Urethral Stricture in Men
What is a urethral stricture?
Urethral stricture is a narrowing of the urethra. Your urethra is the tube that carries urine from the bladder through the penis and out the urethral meatus (the opening at the tip of the penis) during urination.
Many men with a stricture will have increasing discomfort with urinating and a slowing of the urinary stream. This can develop gradually and lead to pushing or straining to get urine out. In others, the problem will show up suddenly and without prior difficulty, requiring immediate care.
Symptoms and Causes
What causes urethral stricture?
The most common causes appear to be chronic inflammation or injury. Scar tissue can gradually form from:
- An injury to your penis or scrotum or a straddle injury to the scrotum or perineum.
- An infection, most often sexually transmitted infections like chlamydia.
- Placement of catheters or instruments into the urethra during surgery or procedures.
The scar tissue causes the urethra to become narrow, making it more difficult for urine to flow. Sometimes, the inflammation or injury to the urethra happens long before the stricture becomes noticeable. In other cases, the stricture happens soon after a urethral injury.
What are the symptoms of urethral stricture?
The most obvious sign of urethral stricture is a weakened urinary system. Symptoms of this can include:
- Straining to urinate.
- Pain during urination.
- Urinary tract infection.
Some patients with severe urethral strictures are completely unable to urinate. This is referred to as urinary retention, and is a medical emergency. Hydronephrosis and renal failure may also happen from backup of urine into the kidneys from a poorly draining bladder.
A urethral stricture can also cause inflammation of the prostate. Your urethra is surrounded by the prostate, just under the bladder. This inflammation of the prostate is known as prostatitis. Urinary backup can also cause complicated urinary tract infections. These can be managed with antibiotics and treatment of the urethral stricture.
Diagnosis and Tests
How is urethral stricture diagnosed?
Non-invasive testing may identify issues emptying the bladder, but cannot definitively identify a stricture. The rate at which your urine flows can be measured by urinating into a collection device – slow flow on this test could be caused by blockage of the urethra or a weak bladder. The post-void residual volume (the amount of urine left in the bladder when you are done urinating) can be measured by doing an ultrasound scan of the bladder. Normally, the bladder is empty after urinating, but with a stricture, some urine may stay in the bladder. From non-invasive testing it isn’t possible to determine if these issues could be due to a stricture, enlarged prostate, weakened bladder or other problem.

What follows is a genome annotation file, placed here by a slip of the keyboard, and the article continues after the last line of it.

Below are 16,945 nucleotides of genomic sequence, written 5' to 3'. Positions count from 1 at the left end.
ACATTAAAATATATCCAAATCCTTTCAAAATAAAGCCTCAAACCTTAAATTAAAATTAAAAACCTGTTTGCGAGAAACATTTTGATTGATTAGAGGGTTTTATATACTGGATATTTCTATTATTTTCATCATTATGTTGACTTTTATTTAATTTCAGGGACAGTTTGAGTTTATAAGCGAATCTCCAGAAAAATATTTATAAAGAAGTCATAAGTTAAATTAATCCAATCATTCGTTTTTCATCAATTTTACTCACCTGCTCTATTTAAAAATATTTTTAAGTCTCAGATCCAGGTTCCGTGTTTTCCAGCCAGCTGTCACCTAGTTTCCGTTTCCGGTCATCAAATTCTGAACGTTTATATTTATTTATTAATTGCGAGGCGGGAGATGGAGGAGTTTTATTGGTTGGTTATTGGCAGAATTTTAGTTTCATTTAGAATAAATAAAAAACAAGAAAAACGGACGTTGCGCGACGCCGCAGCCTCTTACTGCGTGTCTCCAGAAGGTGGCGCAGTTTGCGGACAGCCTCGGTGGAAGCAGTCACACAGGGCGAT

If a urethral stricture is suspected, an imaging procedure will be needed to identify and measure it. One procedure is a retrograde urethrogram. This is an X-ray procedure that uses a contrast agent that is squirted into the opening of the penis. The contrast shows up on an X-ray film to locate the stricture and its length. Sometimes, you will be asked to urinate once the bladder is full so that the stricture can be recognized during the voiding process.
Cystoscopy is a procedure in which a small, flexible, camera called a cystoscope is inserted into the penis. This procedure allows your doctor to see inside the urethra. It is done in the doctor’s office and it typically takes five to 10 minutes. Before the procedure, lidocaine jelly (a numbing medication) will be inserted into your urethra, allowing the doctor to pass the cystoscope into your bladder with less discomfort.
Management and Treatment
How is urethral stricture treated?
The treatment for urethral stricture will be decided by the findings on the imaging procedures. Treatment options include:
- Urethral dilation.
- Internal urethrotomy.
- Urethral reconstruction.
With a short stricture, urethral dilatation or internal urethrotomy may be tried first. Under general anesthesia, the urethra is widened using a series of gradually larger dilating instruments and a cystoscope. A urethrotomy is when the cystoscope is used with a special tool to cut the ring of scar tissue and open the area of blockage.
After the procedure, a urethral catheter is usually left in the urethra for three to five days. The most common problem of dilation or urethrotomy is the return of the stricture, but in some cases this procedure may correct the issue. You can expect blood in the urine for a period of time after this or any procedure on the urinary tract.
If dilation or urethrotomy fails and the stricture returns, urethral reconstruction may be needed to obtain a durable result in terms of opening the urethra. In some cases, the urethra is reconstructed by removing the scar tissue and then suturing the ends of the urethra back together, called an urethroplasty. When this is not possible, the urethra may be rebuilt using the lining of the inside of the cheek or skin flaps from the penis or scrotum. This procedure is a different type of urethroplasty. Using these methods, the urethra can be reconstructed in most cases with a good long-term success rates.
How do I prevent urethral stricture?
By avoiding injury to the pelvic area of the body, it may be possible to prevent some forms of urethral stricture. Taking care to avoid infection may also help prevent this condition.
Outlook / Prognosis
What is the outlook for urethral stricture?
Urethral stricture has a generally positive outcome. It is a treatable condition. However, this condition can happen again, requiring multiple procedures. Follow-up appointments with your healthcare professional will be needed after being treated for urethral stricture.
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